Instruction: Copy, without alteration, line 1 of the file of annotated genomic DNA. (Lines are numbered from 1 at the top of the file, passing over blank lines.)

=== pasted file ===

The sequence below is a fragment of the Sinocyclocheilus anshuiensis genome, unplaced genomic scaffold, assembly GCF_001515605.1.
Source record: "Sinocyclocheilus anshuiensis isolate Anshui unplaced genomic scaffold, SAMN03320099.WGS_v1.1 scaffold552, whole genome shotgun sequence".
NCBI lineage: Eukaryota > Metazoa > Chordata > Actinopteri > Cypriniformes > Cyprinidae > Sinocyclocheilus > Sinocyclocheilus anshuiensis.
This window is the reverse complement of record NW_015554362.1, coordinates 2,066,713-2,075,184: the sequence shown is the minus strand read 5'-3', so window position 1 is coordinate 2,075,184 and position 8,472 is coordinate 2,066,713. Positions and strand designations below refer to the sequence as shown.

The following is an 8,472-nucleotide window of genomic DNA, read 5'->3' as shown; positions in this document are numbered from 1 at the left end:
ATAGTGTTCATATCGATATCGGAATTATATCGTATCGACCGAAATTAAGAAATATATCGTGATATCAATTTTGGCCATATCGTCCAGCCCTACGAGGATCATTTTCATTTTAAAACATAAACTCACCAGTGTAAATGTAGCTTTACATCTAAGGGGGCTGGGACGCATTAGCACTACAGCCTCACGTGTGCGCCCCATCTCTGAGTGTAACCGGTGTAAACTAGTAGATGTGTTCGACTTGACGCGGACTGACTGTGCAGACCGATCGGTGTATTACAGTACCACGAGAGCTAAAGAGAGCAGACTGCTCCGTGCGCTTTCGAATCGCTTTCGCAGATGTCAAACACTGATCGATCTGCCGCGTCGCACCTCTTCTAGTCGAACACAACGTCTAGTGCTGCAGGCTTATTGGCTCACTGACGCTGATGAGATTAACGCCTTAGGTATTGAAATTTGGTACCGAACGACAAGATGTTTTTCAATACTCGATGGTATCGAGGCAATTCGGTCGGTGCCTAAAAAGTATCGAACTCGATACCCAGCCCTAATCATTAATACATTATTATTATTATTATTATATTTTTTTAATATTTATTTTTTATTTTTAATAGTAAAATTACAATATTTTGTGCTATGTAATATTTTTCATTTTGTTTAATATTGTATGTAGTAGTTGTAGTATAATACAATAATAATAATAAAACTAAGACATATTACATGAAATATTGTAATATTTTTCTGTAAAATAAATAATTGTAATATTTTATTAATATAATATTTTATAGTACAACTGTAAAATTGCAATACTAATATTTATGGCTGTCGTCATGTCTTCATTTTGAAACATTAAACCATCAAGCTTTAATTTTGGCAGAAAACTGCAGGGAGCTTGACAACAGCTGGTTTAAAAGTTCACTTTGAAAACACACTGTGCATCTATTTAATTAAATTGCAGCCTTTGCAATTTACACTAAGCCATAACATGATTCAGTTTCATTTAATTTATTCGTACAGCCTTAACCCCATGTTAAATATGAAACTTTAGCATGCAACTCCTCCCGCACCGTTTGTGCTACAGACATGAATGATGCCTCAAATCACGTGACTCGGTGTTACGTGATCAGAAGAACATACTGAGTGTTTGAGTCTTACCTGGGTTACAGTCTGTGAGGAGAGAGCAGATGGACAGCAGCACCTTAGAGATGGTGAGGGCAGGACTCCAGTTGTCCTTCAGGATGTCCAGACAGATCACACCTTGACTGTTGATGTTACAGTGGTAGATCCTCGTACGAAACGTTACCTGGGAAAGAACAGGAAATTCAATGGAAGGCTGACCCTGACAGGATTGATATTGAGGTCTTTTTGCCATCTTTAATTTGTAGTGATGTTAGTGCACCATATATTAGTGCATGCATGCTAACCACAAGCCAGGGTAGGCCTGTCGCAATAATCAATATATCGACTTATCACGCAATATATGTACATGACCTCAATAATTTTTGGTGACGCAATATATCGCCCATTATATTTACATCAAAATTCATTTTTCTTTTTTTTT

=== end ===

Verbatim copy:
The sequence below is a fragment of the Sinocyclocheilus anshuiensis genome, unplaced genomic scaffold, assembly GCF_001515605.1.